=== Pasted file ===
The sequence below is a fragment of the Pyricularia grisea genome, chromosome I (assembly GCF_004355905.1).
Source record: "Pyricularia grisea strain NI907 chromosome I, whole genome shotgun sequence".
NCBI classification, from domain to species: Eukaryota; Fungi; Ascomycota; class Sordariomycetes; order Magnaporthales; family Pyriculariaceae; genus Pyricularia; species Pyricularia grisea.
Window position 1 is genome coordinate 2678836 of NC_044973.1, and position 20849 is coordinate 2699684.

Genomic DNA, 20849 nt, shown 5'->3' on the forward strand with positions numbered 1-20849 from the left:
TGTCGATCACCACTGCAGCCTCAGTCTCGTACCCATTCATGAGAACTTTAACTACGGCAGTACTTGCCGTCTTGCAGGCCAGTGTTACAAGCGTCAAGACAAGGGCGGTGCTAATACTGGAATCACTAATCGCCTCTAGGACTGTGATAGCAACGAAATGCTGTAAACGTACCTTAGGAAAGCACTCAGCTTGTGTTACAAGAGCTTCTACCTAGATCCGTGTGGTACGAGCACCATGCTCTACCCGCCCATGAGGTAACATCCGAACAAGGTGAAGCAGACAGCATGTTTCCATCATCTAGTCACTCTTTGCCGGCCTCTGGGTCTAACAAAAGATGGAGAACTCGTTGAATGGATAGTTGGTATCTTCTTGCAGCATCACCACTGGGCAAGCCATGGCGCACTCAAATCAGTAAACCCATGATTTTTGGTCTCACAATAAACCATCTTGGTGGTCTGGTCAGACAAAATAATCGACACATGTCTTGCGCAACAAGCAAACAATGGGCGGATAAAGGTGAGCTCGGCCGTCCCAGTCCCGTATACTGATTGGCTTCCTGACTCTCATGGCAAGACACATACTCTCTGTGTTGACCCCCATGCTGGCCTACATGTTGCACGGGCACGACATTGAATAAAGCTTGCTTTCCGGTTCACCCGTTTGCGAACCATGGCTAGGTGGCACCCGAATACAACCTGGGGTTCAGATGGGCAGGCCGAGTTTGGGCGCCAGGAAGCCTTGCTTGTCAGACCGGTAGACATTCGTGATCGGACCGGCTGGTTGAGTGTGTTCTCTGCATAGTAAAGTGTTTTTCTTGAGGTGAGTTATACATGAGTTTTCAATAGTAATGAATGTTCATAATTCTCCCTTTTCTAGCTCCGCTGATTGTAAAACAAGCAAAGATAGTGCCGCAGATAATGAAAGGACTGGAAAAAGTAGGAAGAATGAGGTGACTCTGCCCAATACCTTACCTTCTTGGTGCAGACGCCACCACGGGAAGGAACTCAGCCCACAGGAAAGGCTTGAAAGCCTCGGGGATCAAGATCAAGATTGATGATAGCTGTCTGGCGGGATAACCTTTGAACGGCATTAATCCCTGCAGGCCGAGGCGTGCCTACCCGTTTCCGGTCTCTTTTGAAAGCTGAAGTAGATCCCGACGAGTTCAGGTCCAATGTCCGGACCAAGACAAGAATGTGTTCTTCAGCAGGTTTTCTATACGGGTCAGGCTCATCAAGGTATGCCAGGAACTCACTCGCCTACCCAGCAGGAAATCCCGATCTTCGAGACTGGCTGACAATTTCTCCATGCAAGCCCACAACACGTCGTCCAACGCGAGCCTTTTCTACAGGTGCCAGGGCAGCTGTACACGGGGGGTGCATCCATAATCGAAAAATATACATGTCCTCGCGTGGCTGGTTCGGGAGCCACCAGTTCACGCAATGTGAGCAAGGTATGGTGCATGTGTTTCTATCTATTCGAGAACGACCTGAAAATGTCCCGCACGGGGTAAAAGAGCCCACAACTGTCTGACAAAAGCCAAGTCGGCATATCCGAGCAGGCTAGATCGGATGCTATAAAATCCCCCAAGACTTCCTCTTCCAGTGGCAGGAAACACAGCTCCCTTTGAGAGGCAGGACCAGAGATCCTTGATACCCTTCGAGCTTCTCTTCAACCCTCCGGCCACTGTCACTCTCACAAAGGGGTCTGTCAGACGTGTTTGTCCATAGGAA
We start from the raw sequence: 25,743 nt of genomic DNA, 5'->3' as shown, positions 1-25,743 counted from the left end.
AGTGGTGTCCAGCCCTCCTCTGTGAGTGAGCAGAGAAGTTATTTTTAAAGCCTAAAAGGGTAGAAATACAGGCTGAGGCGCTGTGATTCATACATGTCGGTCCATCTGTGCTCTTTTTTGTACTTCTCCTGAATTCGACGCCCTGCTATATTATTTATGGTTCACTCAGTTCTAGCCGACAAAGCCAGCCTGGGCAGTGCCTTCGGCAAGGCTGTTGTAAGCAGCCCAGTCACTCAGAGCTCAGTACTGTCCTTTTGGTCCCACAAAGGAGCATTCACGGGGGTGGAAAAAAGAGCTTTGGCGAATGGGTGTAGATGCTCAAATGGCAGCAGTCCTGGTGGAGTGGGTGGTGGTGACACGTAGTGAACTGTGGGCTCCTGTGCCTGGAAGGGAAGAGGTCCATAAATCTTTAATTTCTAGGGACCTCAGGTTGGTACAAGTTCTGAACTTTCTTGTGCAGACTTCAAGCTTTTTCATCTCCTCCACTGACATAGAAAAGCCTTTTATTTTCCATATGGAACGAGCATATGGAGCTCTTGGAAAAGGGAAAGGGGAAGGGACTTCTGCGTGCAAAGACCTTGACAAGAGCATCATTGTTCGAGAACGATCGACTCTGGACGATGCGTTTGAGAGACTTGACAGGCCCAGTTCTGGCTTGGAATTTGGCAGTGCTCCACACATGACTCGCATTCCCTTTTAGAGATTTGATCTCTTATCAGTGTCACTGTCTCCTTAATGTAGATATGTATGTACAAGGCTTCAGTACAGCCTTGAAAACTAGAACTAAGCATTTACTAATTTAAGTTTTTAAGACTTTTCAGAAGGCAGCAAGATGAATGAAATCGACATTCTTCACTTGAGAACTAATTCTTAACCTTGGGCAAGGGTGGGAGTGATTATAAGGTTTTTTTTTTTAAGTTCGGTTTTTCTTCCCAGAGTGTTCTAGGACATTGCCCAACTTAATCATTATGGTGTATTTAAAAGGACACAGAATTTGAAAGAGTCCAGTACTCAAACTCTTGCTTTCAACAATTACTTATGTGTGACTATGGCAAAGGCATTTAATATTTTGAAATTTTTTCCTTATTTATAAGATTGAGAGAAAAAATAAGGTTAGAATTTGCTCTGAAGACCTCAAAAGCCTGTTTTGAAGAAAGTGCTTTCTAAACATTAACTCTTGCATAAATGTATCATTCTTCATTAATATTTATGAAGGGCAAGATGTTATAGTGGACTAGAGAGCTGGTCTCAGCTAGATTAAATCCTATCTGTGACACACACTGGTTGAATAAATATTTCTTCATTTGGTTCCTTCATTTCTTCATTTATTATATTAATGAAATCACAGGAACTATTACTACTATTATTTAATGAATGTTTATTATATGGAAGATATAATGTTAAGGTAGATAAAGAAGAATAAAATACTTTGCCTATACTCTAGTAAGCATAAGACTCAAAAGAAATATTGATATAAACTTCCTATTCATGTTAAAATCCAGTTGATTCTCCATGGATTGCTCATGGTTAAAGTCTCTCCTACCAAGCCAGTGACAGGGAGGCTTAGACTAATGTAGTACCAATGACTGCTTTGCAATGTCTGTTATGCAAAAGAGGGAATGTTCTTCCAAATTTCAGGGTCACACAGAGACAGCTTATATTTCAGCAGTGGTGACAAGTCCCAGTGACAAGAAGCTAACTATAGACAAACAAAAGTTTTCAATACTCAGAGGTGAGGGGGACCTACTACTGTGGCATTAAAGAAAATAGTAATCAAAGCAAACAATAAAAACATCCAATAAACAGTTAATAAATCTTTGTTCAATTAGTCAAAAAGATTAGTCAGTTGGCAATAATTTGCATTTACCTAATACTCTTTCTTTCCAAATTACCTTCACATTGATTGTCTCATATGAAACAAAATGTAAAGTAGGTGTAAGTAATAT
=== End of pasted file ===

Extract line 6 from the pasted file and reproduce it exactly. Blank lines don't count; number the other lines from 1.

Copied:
TGTCGATCACCACTGCAGCCTCAGTCTCGTACCCATTCATGAGAACTTTAACTACGGCAGTACTTGCCGTCTTGCAGGCCAGTGTTACAAGCGTCAAGACAAGGGCGGTGCTAATACTGGAATCACTAATCGCCTCTAGGACTGTGATAGCAACGAAATGCTGTAAACGTACCTTAGGAAAGCACTCAGCTTGTGTTACAAGAGCTTCTACCTAGATCCGTGTGGTACGAGCACCATGCTCTACCCGCCCATGAGGTAACATCCGAACAAGGTGAAGCAGACAGCATGTTTCCATCATCTAGTCACTCTTTGCCGGCCTCTGGGTCTAACAAAAGATGGAGAACTCGTTGAATGGATAGTTGGTATCTTCTTGCAGCATCACCACTGGGCAAGCCATGGCGCACTCAAATCAGTAAACCCATGATTTTTGGTCTCACAATAAACCATCTTGGTGGTCTGGTCAGACAAAATAATCGACACATGTCTTGCGCAACAAGCAAACAATGGGCGGATAAAGGTGAGCTCGGCCGTCCCAGTCCCGTATACTGATTGGCTTCCTGACTCTCATGGCAAGACACATACTCTCTGTGTTGACCCCCATGCTGGCCTACATGTTGCACGGGCACGACATTGAATAAAGCTTGCTTTCCGGTTCACCCGTTTGCGAACCATGGCTAGGTGGCACCCGAATACAACCTGGGGTTCAGATGGGCAGGCCGAGTTTGGGCGCCAGGAAGCCTTGCTTGTCAGACCGGTAGACATTCGTGATCGGACCGGCTGGTTGAGTGTGTTCTCTGCATAGTAAAGTGTTTTTCTTGAGGTGAGTTATACATGAGTTTTCAATAGTAATGAATGTTCATAATTCTCCCTTTTCTAGCTCCGCTGATTGTAAAACAAGCAAAGATAGTGCCGCAGATAATGAAAGGACTGGAAAAAGTAGGAAGAATGAGGTGACTCTGCCCAATACCTTACCTTCTTGGTGCAGACGCCACCACGGGAAGGAACTCAGCCCACAGGAAAGGCTTGAAAGCCTCGGGGATCAAGATCAAGATTGATGATAGCTGTCTGGCGGGATAACCTTTGAACGGCATTAATCCCTGCAGGCCGAGGCGTGCCTACCCGTTTCCGGTCTCTTTTGAAAGCTGAAGTAGATCCCGACGAGTTCAGGTCCAATGTCCGGACCAAGACAAGAATGTGTTCTTCAGCAGGTTTTCTATACGGGTCAGGCTCATCAAGGTATGCCAGGAACTCACTCGCCTACCCAGCAGGAAATCCCGATCTTCGAGACTGGCTGACAATTTCTCCATGCAAGCCCACAACACGTCGTCCAACGCGAGCCTTTTCTACAGGTGCCAGGGCAGCTGTACACGGGGGGTGCATCCATAATCGAAAAATATACATGTCCTCGCGTGGCTGGTTCGGGAGCCACCAGTTCACGCAATGTGAGCAAGGTATGGTGCATGTGTTTCTATCTATTCGAGAACGACCTGAAAATGTCCCGCACGGGGTAAAAGAGCCCACAACTGTCTGACAAAAGCCAAGTCGGCATATCCGAGCAGGCTAGATCGGATGCTATAAAATCCCCCAAGACTTCCTCTTCCAGTGGCAGGAAACACAGCTCCCTTTGAGAGGCAGGACCAGAGATCCTTGATACCCTTCGAGCTTCTCTTCAACCCTCCGGCCACTGTCACTCTCACAAAGGGGTCTGTCAGACGTGTTTGTCCATAGGAA